Forced labor in thailand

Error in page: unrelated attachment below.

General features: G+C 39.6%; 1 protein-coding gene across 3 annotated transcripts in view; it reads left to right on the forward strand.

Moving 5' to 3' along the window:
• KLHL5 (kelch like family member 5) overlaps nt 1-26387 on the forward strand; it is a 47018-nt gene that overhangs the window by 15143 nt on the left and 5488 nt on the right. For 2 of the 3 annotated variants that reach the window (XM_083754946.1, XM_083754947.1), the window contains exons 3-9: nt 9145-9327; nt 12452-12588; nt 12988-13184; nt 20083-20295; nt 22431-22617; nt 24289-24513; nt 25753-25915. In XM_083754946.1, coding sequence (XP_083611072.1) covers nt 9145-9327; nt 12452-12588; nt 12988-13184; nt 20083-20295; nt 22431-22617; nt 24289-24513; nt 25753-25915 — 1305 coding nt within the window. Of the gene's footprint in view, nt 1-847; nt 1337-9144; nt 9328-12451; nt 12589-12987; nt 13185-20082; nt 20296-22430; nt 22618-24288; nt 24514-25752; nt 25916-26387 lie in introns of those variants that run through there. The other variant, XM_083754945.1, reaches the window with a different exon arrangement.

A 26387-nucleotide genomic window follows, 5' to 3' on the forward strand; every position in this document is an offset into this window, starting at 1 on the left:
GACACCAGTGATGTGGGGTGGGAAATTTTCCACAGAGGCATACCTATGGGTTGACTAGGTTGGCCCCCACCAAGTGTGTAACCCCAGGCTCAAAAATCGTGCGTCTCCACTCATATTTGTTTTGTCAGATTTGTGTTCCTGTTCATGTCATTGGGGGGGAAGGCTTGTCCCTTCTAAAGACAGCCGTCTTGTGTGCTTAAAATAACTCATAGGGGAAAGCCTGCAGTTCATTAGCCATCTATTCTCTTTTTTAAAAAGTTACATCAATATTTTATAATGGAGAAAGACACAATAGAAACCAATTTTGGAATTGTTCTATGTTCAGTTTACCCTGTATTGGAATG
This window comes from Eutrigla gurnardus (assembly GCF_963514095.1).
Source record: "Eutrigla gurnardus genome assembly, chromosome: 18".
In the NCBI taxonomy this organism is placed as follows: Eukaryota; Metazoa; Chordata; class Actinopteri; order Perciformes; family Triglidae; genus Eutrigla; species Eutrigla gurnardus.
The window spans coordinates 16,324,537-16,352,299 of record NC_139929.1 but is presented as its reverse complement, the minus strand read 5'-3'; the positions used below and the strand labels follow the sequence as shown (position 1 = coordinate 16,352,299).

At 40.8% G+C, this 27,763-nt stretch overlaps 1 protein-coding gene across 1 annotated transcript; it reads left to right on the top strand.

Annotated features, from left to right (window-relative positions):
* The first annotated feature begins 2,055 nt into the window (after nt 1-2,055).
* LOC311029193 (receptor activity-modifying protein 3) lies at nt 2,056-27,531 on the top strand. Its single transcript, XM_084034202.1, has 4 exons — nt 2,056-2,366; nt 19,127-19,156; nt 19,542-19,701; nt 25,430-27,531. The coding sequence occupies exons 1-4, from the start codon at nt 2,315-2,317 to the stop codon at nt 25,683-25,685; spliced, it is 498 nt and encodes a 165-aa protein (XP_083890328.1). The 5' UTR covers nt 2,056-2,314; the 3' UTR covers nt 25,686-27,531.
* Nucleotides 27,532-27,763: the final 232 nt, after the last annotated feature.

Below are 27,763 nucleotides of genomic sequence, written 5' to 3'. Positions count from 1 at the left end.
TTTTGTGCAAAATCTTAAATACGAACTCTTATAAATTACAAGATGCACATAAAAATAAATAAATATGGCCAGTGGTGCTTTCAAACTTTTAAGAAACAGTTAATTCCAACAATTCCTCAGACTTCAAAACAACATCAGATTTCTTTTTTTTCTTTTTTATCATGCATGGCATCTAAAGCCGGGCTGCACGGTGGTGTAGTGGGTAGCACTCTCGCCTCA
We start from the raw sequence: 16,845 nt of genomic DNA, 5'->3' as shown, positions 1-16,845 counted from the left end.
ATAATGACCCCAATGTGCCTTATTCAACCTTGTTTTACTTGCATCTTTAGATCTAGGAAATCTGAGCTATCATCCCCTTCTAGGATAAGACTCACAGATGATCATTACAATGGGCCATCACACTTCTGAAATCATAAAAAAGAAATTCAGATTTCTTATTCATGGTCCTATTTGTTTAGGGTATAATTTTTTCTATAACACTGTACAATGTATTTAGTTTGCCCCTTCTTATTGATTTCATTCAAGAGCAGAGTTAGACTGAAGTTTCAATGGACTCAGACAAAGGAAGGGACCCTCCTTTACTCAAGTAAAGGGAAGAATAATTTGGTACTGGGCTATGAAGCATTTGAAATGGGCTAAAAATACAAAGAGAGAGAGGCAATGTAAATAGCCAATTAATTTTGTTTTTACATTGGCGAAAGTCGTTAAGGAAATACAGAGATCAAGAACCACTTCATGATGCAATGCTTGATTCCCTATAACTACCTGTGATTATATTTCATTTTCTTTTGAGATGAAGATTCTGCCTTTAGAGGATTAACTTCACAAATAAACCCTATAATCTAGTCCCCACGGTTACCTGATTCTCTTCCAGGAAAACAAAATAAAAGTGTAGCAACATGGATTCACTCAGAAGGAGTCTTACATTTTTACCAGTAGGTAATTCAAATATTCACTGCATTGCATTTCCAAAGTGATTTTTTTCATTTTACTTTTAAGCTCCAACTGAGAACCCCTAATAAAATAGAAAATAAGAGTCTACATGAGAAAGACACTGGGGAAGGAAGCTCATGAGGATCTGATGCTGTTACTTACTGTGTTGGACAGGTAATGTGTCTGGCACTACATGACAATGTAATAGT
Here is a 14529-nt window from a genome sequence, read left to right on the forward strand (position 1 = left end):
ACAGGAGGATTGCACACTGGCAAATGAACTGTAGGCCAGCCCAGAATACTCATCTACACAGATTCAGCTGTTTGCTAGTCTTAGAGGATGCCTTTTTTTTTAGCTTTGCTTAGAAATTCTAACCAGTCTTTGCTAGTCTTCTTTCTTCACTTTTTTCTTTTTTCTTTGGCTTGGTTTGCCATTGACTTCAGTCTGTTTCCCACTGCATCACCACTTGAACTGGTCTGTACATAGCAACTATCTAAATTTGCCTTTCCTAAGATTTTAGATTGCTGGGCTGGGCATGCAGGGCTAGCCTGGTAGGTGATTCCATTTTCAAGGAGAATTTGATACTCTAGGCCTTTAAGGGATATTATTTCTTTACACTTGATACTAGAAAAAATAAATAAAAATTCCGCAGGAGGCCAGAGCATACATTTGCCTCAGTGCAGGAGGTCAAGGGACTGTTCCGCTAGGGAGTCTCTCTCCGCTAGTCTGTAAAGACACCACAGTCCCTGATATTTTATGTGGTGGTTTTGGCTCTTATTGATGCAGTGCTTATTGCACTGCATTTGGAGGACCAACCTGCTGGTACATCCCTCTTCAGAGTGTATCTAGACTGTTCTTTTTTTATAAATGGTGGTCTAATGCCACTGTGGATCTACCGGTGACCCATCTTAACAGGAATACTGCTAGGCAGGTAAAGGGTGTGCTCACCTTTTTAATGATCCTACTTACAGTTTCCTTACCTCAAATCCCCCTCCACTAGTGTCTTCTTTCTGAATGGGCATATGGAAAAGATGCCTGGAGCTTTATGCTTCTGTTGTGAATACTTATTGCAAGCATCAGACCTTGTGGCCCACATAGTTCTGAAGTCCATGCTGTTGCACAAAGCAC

The names of all workers and trafficking survivors used in this report are pseudonyms and, in some cases, additional identifying information has been withheld or changed to protect them from possible retaliation from employers or local government officials. The images of workers included in the report do not represent victims of forced labor or individuals interviewed during this research. No compensation was provided to interviewees in exchange for information. To facilitate frank discussions about sensitive issues, Human Rights Watch agreed to cond Revise New Decree to End Disproportionate Penalties, Protect Rights. Thailand: Forced Labor, Trafficking Persist in Fishing Fleets. Senior officials from frontline agencies, meanwhile, noted to Human Rights Watch that government victim identification efforts often focus on the more overt or objective conditions of exploitation, such as forcible confinement or physical mistreatment. In some cases, assessments rely only on superficial efforts to identify victims of abuse, such as seeing whether workers present indications of physical mistreatment. In June 2014, the Guardian newspaper reported that fish caught by victims of trafficking working aboard Thai fishing boats were being used to feed shrimp grown and exported for sale in the freezers of the world's top four retailers. Workers should be paid in a timely manner, no less than once per month. They should be compensated for overtime, which the government should regulate and oversee more strictly. The prevalence of forced labor in the Thai fishing industry reflects a longstanding lack of respect for basic rights in the sector. Human Rights Watch's findings show that labor and human rights violations come together under different configurations to put workers into situations of forced labor, as defined in the International Labour Organization (ILO) Forced Labour Convention, 1930 (No. 29). Despite several years of highly publicized efforts to address problems in the Thai fishing industry, the Thai government has not taken the steps necessary to end forced labor and other serious abuses on fishing boats. Inspection regimens and interview frameworks should be fundamentally revised to ensure that workers' voices are placed at the center of new procedures that include guarantees to protect workers who speak out. Legal provisions that discriminate against migrant workers by preventing them from organizing or leading unions should be urgently eliminated so that all workers can exercise their right to freedom of association. Loopholes in labor laws and regulations should be amended and compliance with labor standards rigorously enforced. All those responsible for abuses, including vessel owners, skippers, brokers, and corrupt officials, should be held accountable by authorities. Our money is with [the owner], so he can decide to give us permission [to change jobs] or not. They hold all the power and we can't do anything. All had either escaped or been rescued between May 2014 and July 2016. The remaining 153 men interviewed by Human Rights Watch were, with a few exceptions, working in the fishing industry when they were interviewed. The Thai government's failure to identify and assist victims of forced labor in the fishing industry who have not been trafficked is partly because forced labor is not a stand-alone offense under Thai law. Without legal provisions criminalizing the practices that put individuals who have voluntarily begun work in the fishing sector into situations of forced labor, victims have little hope of accessing appropriate remedies or seeing perpetrators held to account. To address exploitation and abuse in the industry and ensure victims are adequately protected, Thailand should enact legislation to prohibit all forms of forced labor, giving due consideration to the various means and elements of this crime. Thailand's anti-trafficking law was amended in 2017 to include additional means by which people can be placed into forced labor, such as debt bondage, but it still fails to provide protection to victims of forced labor who have not been trafficked. The government should also better engage with nongovernmental organizations to inform fishers of their labor rights and work to provide remedies when abuses occur. The Labour Relations Act, B.E. 2518 (1975) should be revised to eliminate discriminatory requirements that only Thai nationals may establish unions or be elected to committees from which the union leader is selected. This provision prevents migrant workers from Burma, Cambodia, Laos, Vietnam, and other countries from asserting their rights to organize and collectively bargain for better wages and working conditions. Interviews with trafficking survivors and workers were supplemented by additional interviews with vessel operators, skippers, and industry leaders, as well as representatives from civil society groups, international organizations, and key Thai government agencies. Migrant workers should be able to access identity documents, leave employment, and change employers freely. They should have adequate rest and work in safe and acceptable conditions, in line with applicable regulations. Vessel operators need to comply with Thai health, safety, and welfare standards. Many of the human rights problems in Thailand's fishing industry are common to migrant workers in sectors throughout Thailand's economy, whose exploitation is aggravated, and sometimes caused, by the government's haphazard national policies on labor migration. Since fishers are often gone from port for days to years at a time, selection was also influenced by availability of migrant workers. –Sinuon Sao, Cambodian migrant on a fishing vessel, Mueang Rayong, Rayong, November 2016. Interviewees were between 13 and 55 years old. Some migrant workers had more than 25 years' experience working in Thailand; others had only just entered the country for the first time. Similarly, the subjects' years of experience working in the fishing industry varied from two decades or longer to none at the time of interview. In addition to fishing deckhands, Human Rights Watch also interviewed senior members of fishing crews including boatswains, engineers, cooks, helmsmen, and skippers. Ten days later, the United States Department of State downgraded Thailand in its annual Trafficking in Persons (TIP) report to Tier 3, the lowest possible status. Prompted in part by numerous media exposés that raised serious concerns about killings, beatings, and trafficking of migrant fishers, many from Burma and Cambodia, the European Commission in April 2015 issued a "yellow card" warning to Thailand, identifying it as a possible non-cooperating country in fighting illegal, unreported, and unregulated (IUU) fishing. A subsequent "red card" would lead to European Union sanctions. Forced labor in the Thai fishing industry has persisted amid a culture of abuse, even as the government has undertaken high-profile initiatives to clean up the sector and portray a better image internationally. Despite some improvements, the situation has not changed substantially since a large-scale survey of 496 fishers in 2012 found that almost one in five "reported working against their will with the menace of a penalty preventing them from leaving.".